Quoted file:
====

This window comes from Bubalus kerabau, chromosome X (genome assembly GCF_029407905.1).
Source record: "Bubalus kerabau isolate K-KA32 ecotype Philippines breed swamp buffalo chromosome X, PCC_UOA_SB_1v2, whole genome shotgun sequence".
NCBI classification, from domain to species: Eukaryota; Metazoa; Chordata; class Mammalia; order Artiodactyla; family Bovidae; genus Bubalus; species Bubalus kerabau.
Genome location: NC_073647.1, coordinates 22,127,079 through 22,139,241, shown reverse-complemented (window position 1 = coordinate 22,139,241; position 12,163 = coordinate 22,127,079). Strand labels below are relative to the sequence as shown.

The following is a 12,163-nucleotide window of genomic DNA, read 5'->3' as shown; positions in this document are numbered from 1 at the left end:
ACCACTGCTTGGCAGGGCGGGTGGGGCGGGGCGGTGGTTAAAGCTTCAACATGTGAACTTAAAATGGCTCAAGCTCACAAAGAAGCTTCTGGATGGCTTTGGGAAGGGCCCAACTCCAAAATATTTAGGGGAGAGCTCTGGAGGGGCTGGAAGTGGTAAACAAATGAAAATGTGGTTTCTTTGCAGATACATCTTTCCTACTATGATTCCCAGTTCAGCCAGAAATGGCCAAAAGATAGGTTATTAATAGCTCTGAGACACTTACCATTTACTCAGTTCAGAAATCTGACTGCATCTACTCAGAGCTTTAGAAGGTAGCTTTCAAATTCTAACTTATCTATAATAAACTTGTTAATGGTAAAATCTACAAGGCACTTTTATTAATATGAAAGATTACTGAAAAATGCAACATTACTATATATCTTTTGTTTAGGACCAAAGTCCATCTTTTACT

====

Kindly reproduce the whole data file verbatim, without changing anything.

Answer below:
This window comes from Bubalus kerabau, chromosome X (genome assembly GCF_029407905.1).
Source record: "Bubalus kerabau isolate K-KA32 ecotype Philippines breed swamp buffalo chromosome X, PCC_UOA_SB_1v2, whole genome shotgun sequence".
NCBI classification, from domain to species: Eukaryota; Metazoa; Chordata; class Mammalia; order Artiodactyla; family Bovidae; genus Bubalus; species Bubalus kerabau.
Genome location: NC_073647.1, coordinates 22,127,079 through 22,139,241, shown reverse-complemented (window position 1 = coordinate 22,139,241; position 12,163 = coordinate 22,127,079). Strand labels below are relative to the sequence as shown.

The following is a 12,163-nucleotide window of genomic DNA, read 5'->3' as shown; positions in this document are numbered from 1 at the left end:
ACCACTGCTTGGCAGGGCGGGTGGGGCGGGGCGGTGGTTAAAGCTTCAACATGTGAACTTAAAATGGCTCAAGCTCACAAAGAAGCTTCTGGATGGCTTTGGGAAGGGCCCAACTCCAAAATATTTAGGGGAGAGCTCTGGAGGGGCTGGAAGTGGTAAACAAATGAAAATGTGGTTTCTTTGCAGATACATCTTTCCTACTATGATTCCCAGTTCAGCCAGAAATGGCCAAAAGATAGGTTATTAATAGCTCTGAGACACTTACCATTTACTCAGTTCAGAAATCTGACTGCATCTACTCAGAGCTTTAGAAGGTAGCTTTCAAATTCTAACTTATCTATAATAAACTTGTTAATGGTAAAATCTACAAGGCACTTTTATTAATATGAAAGATTACTGAAAAATGCAACATTACTATATATCTTTTGTTTAGGACCAAAGTCCATCTTTTACT